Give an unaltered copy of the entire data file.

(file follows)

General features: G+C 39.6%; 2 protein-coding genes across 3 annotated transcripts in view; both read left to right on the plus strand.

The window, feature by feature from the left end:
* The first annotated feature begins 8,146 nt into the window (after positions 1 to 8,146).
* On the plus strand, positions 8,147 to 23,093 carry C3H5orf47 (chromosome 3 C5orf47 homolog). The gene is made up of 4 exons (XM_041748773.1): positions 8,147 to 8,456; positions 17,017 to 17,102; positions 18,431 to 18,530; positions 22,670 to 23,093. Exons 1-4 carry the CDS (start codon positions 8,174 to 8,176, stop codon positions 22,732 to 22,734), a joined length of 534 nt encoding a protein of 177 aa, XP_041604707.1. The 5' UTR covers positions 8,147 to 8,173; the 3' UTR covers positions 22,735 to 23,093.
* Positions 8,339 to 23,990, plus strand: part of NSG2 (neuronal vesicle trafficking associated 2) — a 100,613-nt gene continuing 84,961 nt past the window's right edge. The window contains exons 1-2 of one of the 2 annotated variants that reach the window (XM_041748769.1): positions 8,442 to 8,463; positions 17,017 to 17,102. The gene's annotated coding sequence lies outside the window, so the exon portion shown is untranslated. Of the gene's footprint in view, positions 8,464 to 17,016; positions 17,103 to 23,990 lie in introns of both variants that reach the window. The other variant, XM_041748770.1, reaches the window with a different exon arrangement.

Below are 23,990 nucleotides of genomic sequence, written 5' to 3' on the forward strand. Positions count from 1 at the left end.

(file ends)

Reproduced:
General features: G+C 39.6%; 2 protein-coding genes across 3 annotated transcripts in view; both read left to right on the plus strand.

The window, feature by feature from the left end:
* The first annotated feature begins 8,146 nt into the window (after positions 1 to 8,146).
* On the plus strand, positions 8,147 to 23,093 carry C3H5orf47 (chromosome 3 C5orf47 homolog). The gene is made up of 4 exons (XM_041748773.1): positions 8,147 to 8,456; positions 17,017 to 17,102; positions 18,431 to 18,530; positions 22,670 to 23,093. Exons 1-4 carry the CDS (start codon positions 8,174 to 8,176, stop codon positions 22,732 to 22,734), a joined length of 534 nt encoding a protein of 177 aa, XP_041604707.1. The 5' UTR covers positions 8,147 to 8,173; the 3' UTR covers positions 22,735 to 23,093.
* Positions 8,339 to 23,990, plus strand: part of NSG2 (neuronal vesicle trafficking associated 2) — a 100,613-nt gene continuing 84,961 nt past the window's right edge. The window contains exons 1-2 of one of the 2 annotated variants that reach the window (XM_041748769.1): positions 8,442 to 8,463; positions 17,017 to 17,102. The gene's annotated coding sequence lies outside the window, so the exon portion shown is untranslated. Of the gene's footprint in view, positions 8,464 to 17,016; positions 17,103 to 23,990 lie in introns of both variants that reach the window. The other variant, XM_041748770.1, reaches the window with a different exon arrangement.

Below are 23,990 nucleotides of genomic sequence, written 5' to 3' on the forward strand. Positions count from 1 at the left end.